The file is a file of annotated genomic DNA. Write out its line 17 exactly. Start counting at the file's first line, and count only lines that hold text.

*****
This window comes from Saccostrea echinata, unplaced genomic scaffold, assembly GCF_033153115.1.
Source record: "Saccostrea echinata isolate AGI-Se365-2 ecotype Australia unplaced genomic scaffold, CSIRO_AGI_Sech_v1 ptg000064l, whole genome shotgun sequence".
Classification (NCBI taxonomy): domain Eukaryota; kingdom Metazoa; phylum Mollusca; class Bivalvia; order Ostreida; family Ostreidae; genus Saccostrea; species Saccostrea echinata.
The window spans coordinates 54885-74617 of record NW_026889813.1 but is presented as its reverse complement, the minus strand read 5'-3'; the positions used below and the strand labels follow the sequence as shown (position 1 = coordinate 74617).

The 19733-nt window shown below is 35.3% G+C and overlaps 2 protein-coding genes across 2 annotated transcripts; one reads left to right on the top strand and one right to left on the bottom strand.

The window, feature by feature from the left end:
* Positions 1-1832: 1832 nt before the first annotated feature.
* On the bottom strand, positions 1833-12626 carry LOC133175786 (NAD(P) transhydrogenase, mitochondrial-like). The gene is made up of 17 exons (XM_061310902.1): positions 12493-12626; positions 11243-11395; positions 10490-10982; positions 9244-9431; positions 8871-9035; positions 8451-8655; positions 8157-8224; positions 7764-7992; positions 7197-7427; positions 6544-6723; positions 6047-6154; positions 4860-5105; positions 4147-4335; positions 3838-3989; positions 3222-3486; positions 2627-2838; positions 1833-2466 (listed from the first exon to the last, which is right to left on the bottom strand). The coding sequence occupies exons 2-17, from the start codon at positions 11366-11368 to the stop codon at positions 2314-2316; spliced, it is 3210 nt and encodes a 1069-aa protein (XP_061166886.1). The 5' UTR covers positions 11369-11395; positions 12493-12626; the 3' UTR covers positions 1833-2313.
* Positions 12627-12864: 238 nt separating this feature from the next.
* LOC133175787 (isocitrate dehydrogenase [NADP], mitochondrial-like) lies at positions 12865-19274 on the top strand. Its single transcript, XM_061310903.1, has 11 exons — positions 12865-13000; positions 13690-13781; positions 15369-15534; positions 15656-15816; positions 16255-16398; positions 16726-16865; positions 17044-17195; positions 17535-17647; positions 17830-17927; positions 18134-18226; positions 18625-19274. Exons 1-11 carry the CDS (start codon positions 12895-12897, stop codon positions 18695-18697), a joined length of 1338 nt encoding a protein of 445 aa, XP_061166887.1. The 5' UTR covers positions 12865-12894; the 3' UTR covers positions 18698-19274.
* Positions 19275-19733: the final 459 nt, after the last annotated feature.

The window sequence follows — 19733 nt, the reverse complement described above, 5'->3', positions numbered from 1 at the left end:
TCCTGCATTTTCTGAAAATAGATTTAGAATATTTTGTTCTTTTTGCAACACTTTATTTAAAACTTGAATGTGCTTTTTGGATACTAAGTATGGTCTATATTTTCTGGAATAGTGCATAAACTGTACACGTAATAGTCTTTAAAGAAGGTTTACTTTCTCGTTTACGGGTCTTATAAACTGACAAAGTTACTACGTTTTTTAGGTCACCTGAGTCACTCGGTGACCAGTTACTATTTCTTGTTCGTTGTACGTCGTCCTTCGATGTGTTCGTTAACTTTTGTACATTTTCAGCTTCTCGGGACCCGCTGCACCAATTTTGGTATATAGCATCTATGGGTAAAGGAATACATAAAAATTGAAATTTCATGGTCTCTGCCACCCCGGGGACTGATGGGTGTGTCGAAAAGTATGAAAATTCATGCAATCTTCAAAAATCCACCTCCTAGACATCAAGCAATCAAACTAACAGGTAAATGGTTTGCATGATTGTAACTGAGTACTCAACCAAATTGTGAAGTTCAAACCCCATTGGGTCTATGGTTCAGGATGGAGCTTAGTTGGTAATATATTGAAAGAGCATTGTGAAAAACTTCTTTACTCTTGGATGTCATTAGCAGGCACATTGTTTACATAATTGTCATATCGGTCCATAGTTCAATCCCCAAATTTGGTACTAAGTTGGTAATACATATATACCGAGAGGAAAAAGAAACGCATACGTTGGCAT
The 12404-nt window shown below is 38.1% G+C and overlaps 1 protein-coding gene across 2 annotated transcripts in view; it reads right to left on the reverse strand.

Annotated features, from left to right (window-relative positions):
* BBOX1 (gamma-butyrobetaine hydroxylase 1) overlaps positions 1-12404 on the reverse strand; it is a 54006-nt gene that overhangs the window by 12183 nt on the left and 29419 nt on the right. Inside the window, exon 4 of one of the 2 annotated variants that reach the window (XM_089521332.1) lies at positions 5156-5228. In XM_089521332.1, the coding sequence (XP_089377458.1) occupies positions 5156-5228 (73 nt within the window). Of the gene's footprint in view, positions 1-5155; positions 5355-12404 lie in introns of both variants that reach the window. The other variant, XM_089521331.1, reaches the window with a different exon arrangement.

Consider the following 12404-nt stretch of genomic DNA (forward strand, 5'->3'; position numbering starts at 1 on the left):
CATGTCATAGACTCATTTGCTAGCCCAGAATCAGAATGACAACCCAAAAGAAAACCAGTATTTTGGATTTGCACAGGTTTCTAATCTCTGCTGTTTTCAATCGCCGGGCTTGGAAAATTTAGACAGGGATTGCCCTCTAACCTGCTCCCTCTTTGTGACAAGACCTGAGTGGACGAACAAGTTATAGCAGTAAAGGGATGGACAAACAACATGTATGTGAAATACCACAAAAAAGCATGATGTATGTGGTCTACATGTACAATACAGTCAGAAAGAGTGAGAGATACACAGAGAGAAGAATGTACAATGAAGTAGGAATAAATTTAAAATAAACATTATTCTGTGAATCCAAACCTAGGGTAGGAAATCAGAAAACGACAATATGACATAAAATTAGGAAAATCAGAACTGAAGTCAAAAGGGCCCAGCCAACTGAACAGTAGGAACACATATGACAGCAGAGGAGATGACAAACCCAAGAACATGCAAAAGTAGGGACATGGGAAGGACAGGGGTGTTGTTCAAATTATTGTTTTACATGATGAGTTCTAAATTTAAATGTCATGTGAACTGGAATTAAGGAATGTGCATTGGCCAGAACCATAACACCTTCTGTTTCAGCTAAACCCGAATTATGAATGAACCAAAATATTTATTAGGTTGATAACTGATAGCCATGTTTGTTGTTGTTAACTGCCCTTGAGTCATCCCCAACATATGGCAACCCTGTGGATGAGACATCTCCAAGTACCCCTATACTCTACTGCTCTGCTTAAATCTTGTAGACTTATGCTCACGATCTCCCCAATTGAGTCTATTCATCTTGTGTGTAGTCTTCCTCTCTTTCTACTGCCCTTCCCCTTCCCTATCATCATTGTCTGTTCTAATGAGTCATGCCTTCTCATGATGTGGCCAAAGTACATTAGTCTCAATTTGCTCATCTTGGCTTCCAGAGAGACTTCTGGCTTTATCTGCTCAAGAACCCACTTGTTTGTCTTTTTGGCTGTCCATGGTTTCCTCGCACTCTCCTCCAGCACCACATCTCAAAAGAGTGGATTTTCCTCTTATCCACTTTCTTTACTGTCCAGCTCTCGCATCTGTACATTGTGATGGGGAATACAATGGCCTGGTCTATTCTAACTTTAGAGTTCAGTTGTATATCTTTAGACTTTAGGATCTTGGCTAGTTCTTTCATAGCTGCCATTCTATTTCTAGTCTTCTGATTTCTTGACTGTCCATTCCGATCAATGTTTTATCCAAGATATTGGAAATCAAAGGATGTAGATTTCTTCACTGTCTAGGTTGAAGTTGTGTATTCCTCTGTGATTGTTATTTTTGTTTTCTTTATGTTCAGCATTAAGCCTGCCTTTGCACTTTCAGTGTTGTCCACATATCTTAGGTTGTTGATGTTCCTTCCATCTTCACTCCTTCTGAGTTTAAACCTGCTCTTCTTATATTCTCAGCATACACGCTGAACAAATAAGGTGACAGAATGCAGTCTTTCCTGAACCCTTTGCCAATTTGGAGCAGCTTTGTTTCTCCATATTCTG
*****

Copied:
Consider the following 12404-nt stretch of genomic DNA (forward strand, 5'->3'; position numbering starts at 1 on the left):